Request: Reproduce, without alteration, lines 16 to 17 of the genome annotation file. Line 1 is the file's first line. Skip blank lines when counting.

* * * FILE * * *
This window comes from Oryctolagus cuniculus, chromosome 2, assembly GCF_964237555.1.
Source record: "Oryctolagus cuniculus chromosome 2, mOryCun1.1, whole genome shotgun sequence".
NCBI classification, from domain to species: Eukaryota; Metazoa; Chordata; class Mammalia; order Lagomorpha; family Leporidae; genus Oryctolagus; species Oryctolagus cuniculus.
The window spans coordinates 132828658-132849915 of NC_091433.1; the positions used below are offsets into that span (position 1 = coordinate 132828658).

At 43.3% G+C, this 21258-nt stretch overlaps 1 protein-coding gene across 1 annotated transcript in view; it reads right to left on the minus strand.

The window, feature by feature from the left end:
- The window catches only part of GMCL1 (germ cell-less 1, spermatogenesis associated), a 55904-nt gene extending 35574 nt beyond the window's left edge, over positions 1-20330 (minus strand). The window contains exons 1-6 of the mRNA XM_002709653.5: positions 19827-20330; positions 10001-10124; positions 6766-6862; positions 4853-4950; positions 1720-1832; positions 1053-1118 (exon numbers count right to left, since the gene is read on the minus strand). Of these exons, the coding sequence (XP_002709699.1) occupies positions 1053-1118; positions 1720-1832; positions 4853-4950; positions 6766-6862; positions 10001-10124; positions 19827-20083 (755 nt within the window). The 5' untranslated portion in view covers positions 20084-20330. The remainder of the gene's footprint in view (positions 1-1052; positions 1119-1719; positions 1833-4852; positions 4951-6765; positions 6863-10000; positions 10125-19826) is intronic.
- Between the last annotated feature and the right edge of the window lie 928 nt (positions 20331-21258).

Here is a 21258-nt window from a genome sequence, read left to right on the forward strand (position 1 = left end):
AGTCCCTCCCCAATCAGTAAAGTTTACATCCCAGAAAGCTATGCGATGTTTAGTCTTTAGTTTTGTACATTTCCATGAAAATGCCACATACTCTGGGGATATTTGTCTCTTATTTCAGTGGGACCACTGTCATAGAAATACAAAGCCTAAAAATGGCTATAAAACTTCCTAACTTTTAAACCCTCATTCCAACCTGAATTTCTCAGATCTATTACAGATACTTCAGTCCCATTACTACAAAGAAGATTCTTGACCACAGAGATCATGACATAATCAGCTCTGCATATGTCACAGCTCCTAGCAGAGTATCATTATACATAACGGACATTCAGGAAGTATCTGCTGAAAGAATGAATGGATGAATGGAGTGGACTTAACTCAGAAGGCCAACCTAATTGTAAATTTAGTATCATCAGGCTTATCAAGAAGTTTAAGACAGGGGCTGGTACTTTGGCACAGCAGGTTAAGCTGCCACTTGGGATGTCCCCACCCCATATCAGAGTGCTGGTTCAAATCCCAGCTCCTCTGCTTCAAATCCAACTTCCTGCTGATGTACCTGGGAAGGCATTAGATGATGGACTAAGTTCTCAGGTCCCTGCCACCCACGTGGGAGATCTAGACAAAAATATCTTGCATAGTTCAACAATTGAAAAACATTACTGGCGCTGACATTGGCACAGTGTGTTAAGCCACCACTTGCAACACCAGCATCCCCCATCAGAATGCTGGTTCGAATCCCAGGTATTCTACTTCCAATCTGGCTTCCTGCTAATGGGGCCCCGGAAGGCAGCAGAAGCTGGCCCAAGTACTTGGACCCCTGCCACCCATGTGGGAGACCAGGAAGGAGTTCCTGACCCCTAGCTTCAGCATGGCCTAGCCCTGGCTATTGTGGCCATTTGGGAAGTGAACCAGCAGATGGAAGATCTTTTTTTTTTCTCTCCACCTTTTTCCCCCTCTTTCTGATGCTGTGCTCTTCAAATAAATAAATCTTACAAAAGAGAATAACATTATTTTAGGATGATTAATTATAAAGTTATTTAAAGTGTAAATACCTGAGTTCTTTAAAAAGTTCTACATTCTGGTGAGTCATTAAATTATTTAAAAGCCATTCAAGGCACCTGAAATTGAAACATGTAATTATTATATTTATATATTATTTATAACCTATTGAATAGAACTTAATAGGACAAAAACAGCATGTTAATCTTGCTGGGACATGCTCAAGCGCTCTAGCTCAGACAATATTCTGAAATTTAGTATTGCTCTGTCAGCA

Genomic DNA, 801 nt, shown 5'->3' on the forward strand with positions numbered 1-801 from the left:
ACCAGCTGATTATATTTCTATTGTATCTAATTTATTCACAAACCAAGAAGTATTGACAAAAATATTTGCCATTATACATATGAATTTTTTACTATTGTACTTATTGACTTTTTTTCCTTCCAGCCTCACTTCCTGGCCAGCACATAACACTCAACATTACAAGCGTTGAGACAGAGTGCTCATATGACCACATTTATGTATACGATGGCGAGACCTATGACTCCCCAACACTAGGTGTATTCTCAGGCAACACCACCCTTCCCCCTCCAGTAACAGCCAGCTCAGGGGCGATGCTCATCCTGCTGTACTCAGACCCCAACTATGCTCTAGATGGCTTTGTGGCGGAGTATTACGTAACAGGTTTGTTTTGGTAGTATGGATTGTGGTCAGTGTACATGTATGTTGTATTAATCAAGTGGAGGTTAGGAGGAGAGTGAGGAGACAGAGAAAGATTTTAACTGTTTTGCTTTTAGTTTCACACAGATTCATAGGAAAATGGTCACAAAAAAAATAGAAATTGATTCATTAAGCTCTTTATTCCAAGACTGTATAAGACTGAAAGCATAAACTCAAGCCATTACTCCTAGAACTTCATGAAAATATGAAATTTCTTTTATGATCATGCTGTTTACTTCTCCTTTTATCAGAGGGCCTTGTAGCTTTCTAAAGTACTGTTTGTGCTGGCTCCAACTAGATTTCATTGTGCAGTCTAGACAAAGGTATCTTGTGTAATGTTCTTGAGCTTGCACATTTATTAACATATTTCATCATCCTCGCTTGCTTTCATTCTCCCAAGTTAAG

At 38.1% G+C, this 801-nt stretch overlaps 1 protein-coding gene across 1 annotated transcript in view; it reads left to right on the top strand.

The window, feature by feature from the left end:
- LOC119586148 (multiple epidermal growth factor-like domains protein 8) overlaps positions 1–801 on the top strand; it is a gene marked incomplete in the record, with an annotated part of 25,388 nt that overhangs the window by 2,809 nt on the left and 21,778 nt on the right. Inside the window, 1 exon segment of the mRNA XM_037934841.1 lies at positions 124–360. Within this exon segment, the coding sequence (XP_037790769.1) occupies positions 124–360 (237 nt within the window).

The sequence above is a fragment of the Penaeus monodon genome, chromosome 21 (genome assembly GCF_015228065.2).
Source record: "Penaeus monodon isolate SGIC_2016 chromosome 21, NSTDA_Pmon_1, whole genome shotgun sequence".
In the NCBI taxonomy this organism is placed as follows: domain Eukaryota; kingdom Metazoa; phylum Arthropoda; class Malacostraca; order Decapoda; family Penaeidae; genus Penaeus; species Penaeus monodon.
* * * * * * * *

The sequence above is a fragment of the Penaeus monodon genome, chromosome 21 (genome assembly GCF_015228065.2).
Source record: "Penaeus monodon isolate SGIC_2016 chromosome 21, NSTDA_Pmon_1, whole genome shotgun sequence".